"It was nuts, it was nuts!" says Marin.
He speared a sturgeon with minutes to go in the season.
"We had it on ice, it was 12:28, and you gotta quit at 12:30," says Marin.
The fish weighed in at 73 pounds.
"I'm going to hook up with some buddies, get it smoked I imagine," says Marin.
Most people who harvest a sturgeon eat them. DNR Fisheries Biologist Ryan Koenigs says, every fish tastes different.
"The emergence of shard in the last 20 years, these fish are getting a lot fatter, and that is causing a less favorable taste, I guess you could say, to these fish," says Koenigs.
Matt Klug caught a 110-pounder last weekend, his fourth.
"I prefer to deep fry mine, and get the red meat off the yellow fat as much as you can," says Klug.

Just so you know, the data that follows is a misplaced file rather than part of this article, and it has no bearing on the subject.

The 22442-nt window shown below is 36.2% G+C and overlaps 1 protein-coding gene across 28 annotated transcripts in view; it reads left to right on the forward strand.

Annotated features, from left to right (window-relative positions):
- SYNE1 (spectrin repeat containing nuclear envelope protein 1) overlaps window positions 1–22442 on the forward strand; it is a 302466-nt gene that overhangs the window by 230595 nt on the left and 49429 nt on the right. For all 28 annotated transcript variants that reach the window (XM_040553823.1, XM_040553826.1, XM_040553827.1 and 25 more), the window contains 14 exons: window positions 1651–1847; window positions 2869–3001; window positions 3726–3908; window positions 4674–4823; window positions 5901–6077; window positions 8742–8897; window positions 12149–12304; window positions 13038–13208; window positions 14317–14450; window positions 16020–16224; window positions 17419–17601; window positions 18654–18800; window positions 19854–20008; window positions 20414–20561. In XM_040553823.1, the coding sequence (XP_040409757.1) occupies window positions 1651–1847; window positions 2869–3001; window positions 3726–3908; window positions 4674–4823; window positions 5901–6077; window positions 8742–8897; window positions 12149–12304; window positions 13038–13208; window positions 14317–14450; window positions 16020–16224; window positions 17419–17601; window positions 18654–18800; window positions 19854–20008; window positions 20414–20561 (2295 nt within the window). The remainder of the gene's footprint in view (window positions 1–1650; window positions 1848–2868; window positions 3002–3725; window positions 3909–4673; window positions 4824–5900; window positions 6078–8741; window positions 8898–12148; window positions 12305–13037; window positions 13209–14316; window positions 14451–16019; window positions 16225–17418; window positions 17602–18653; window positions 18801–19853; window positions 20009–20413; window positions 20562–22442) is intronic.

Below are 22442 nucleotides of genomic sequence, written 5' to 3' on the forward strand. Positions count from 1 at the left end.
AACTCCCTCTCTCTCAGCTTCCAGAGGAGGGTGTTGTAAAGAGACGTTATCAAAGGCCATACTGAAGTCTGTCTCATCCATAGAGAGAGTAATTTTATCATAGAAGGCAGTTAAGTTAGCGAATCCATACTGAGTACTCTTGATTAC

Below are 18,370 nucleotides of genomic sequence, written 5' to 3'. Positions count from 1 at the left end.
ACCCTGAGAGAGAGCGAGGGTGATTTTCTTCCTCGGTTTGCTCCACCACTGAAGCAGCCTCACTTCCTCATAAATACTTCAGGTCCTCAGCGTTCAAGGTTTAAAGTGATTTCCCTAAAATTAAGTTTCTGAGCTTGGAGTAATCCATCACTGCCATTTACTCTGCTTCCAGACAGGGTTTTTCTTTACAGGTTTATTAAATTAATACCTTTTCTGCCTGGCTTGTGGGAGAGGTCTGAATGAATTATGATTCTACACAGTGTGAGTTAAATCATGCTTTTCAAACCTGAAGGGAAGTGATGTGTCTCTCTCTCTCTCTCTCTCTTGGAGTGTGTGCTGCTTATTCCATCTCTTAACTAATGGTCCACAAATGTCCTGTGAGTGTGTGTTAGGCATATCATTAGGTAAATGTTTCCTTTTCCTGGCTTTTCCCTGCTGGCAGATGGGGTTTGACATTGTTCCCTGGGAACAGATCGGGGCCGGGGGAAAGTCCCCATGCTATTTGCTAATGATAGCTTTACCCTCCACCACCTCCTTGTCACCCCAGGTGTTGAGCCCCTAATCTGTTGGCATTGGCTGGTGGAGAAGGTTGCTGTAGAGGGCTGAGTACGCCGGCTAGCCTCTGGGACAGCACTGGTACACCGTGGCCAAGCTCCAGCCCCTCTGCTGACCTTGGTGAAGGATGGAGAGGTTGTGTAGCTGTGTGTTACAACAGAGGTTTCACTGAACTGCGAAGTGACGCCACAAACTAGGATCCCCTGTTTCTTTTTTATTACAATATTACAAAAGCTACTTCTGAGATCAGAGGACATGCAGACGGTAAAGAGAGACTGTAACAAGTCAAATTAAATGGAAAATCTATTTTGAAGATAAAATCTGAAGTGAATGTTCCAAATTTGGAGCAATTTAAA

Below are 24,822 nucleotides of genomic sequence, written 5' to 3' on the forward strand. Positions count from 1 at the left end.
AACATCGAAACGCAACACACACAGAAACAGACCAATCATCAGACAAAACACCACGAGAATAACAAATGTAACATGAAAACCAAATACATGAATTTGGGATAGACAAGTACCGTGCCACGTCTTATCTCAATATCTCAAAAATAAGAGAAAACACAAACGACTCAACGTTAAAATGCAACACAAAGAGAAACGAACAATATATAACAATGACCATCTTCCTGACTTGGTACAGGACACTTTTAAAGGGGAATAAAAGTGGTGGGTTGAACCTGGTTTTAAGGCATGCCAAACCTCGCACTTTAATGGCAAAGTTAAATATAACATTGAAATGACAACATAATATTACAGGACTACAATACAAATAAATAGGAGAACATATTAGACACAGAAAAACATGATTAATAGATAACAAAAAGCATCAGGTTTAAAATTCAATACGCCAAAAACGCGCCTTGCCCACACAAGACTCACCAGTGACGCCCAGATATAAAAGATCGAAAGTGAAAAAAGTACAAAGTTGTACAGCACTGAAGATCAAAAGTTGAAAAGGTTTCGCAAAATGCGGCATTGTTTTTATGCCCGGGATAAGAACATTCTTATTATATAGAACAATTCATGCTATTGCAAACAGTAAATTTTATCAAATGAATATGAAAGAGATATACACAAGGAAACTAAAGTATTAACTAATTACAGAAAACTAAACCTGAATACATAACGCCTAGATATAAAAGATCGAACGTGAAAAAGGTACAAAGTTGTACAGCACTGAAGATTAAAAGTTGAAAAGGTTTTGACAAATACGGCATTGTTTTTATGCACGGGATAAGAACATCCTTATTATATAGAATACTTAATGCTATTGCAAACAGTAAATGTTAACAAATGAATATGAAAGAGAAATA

On rare occasion, a sturgeon finds a more permanent home.
In 1997, the owners of Jerry's Bar made a special offer to anyone who could spear a sturgeon over 100 pounds. Paul Bednarek was the first. Now, his sturgeon is mounted in the bar, but, most say, that is too expensive and impractical.
"If I would get it stuffed, I don't know where I would put it, cause I'm pretty sure my wife wouldn't let me hang that fish in the house anyway," says Klug.
Marin says, even if he can't keep his forever, he won't forget the moment.
"This was a special feeling, I'll tell you that," says Marin.